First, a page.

Socrates stand on democracy
A democracy in name, but in fact ruled by the unwashed mob?
Plato on democracy
The clear Socratic summing up in the closing scene of the film struck reviewers as compelling. Socrates himself held office in this way once, and witnessed what amounted to an angry mob illegally putting generals to death on his watch. Thus, Socrates may be seen not merely as a partisan of democracy, but as a partisan of a proper and true democracy, a constitutional democracy, where the People and the government cannot be trusted with absolute and arbitrary authority any more than a king or dictator can be. The remaining resistance fighters have blown up the coal mine. The suspicious Athenians convict him anyway. In the later parts of the Republic, Plato suggests that democracy is one of the later stages in the decline of the ideal state. Karl Popper in The Open Society and Its Enemies traces all that sort of thing to Plato: the problem Plato has with democracy in the Republic is not the absence of the rule of law but just the fact that the wrong people are in power -- people without the proper virtues. The negative potential can be reduced if the rhetoricians are philosophers and knowledgeable of ethics. Certain offices had a minimum wealth requirement. In the opening scene of Barefoot, in contrast, Socrates is home with his family when a civic-minded fellow Athenian rushes in to inform him that the Athenians have lost the war. Whether it is properly understood or not, much talk about democracy holds the rule of law in contempt, either because it contravenes the Will of the People or because it also denies power to those who would rule according to Jean Jacques Rousseau's idea of the "General Will": The "General Will" of the people is what they would want if they knew what was best for themselves. Thus, the Ninth Amendment of the United States Constitution says: The enumeration in the Constitution, of certain rights, shall not be construed to deny or disparage others retained by the people. Socrates practices free inquiry, is accused of betraying Athens, is tried, convicted, and sentenced to die. Anderson provides a simple answer. And it is justified, not by the principles of Liberal Democracy, but by the principles of Social Democracy: which abridges freedom for the purpose of the "social good," as that is determined, naturally, through political power and the majority.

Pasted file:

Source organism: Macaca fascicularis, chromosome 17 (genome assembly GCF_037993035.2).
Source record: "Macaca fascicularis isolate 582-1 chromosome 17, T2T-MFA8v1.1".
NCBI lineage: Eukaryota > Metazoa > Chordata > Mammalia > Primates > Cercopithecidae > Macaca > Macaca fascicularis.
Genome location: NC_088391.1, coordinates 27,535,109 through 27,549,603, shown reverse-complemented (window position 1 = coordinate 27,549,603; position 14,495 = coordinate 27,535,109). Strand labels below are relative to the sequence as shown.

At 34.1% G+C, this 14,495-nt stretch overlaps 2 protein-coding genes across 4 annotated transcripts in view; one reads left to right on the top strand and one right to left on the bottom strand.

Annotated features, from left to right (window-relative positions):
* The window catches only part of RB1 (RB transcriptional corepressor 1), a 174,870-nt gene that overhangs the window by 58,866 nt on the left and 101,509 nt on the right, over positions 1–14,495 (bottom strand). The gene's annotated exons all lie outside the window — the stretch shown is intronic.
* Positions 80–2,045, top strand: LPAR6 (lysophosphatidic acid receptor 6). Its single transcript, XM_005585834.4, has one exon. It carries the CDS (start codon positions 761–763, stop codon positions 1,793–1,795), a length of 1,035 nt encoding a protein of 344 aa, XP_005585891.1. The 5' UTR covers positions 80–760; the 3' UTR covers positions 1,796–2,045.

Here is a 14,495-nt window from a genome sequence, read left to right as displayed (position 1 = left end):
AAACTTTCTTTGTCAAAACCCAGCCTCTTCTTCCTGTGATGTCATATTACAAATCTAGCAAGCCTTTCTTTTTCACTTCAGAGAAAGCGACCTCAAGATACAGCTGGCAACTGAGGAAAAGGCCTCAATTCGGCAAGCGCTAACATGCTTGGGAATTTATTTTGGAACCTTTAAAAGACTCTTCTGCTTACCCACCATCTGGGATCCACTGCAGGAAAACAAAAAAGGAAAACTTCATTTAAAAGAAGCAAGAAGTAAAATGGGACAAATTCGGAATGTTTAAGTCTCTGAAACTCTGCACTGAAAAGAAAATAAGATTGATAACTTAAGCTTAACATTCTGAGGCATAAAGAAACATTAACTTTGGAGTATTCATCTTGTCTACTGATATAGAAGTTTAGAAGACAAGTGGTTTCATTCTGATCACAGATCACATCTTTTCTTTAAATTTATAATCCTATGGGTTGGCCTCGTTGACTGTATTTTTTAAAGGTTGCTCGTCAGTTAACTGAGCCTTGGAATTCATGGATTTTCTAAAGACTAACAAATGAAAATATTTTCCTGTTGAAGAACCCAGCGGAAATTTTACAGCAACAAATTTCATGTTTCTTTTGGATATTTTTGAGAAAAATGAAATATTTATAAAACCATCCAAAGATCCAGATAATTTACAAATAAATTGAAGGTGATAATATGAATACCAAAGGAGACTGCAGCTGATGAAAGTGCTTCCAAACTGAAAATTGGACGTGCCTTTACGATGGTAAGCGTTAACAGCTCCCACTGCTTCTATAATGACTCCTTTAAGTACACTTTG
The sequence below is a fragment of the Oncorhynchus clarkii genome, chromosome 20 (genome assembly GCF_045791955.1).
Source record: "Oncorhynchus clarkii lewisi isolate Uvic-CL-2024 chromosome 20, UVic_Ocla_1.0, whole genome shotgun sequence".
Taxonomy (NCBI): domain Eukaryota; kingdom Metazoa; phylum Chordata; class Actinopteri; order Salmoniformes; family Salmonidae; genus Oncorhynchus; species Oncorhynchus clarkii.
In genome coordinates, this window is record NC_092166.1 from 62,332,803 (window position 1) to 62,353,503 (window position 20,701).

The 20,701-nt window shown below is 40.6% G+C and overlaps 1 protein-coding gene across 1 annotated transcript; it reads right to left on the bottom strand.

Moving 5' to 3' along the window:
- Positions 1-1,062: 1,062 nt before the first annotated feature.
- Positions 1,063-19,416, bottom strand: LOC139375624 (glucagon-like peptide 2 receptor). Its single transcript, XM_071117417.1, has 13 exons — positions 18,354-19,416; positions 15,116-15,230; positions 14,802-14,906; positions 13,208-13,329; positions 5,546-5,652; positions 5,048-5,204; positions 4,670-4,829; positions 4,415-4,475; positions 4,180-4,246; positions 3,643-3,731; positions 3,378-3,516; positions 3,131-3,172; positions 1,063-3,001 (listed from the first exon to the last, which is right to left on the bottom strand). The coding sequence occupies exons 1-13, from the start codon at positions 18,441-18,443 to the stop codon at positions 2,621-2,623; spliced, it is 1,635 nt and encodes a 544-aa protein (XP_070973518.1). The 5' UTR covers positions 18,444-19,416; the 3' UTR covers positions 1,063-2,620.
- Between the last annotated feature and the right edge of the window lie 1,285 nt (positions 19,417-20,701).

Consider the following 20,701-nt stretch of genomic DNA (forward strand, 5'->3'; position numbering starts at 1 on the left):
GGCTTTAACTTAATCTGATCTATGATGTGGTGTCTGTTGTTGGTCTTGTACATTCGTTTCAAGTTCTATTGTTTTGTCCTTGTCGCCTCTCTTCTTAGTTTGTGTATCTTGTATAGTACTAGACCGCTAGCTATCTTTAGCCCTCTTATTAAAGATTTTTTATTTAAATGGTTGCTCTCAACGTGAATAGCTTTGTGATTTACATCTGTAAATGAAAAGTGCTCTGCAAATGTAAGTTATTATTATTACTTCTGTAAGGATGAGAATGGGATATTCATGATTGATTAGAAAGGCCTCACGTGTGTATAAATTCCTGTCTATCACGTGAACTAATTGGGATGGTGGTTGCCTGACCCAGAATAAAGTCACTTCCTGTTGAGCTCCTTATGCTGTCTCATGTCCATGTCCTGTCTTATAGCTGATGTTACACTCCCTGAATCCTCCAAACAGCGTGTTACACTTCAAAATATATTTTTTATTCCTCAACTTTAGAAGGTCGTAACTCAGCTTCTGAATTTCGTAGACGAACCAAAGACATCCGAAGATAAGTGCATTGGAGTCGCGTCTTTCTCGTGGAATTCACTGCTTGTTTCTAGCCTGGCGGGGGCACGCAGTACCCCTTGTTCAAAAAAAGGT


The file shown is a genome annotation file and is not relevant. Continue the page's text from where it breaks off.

Socrates is the nickname that a gangster gives to his intellectual, Plato-reading hostage. The story details the swift invasion of this town and how the townspeople undertake increasingly bold resistance work.
It is the study of general problems connected with existence, values, language, and mind. During this period, fascist propaganda frequently marshaled references to Greek and Roman antiquity to glorify fascist ideals.
They were neither rational nor efficient -- relying instead on Marxist pseudo-science bolstered by tyranny.
Socrates democracy quotes
A democracy in name, but in fact ruled by the unwashed mob? Often they are not. He praised Spartan monarchy as being well managed, and in several dialogues about the virtues he laments that so few people have them and how even fewer people are capable of understanding that. In the Republic , Plato writes that Socrates was debating well, more so lecturing about the nature of the ideal state. It does not interrogate the panicky mood in US public culture. These post-war receptions include ephemeral as well as sustained and deeply engaging creative works. Now, American colonies declaring independence, or a jury nullifying a law to find a defendant innocent, or a protester practicing civil disobedience, are not engaged in ruling. There were shortages even of things that were regarded by one and all as necessities. In this essay, I rely on the conceptual vocabulary of classical reception studies to order my investigations. What can we do?
Later, same year, a stage adaptation played to packed houses on Broadway. All the characters come forward to deliver speeches in praise of Eros. That invoking Socrates did not call for class analysis likely helped this icon become emblematic of liberal democratic values in the wider context of confrontation with communist ideology.
I then turn to review the emergence of a wave of politicized uses of the Socrates character in a variety of popular media in the early Cold War period.
What they want is the power to prohibit people from producing what might be wanted and from buying what is wanted.
This is a lesson well illustrated by the Soviet block states that boasted for decades about the rationality and efficiency of their "planned" economies.
based on 113 review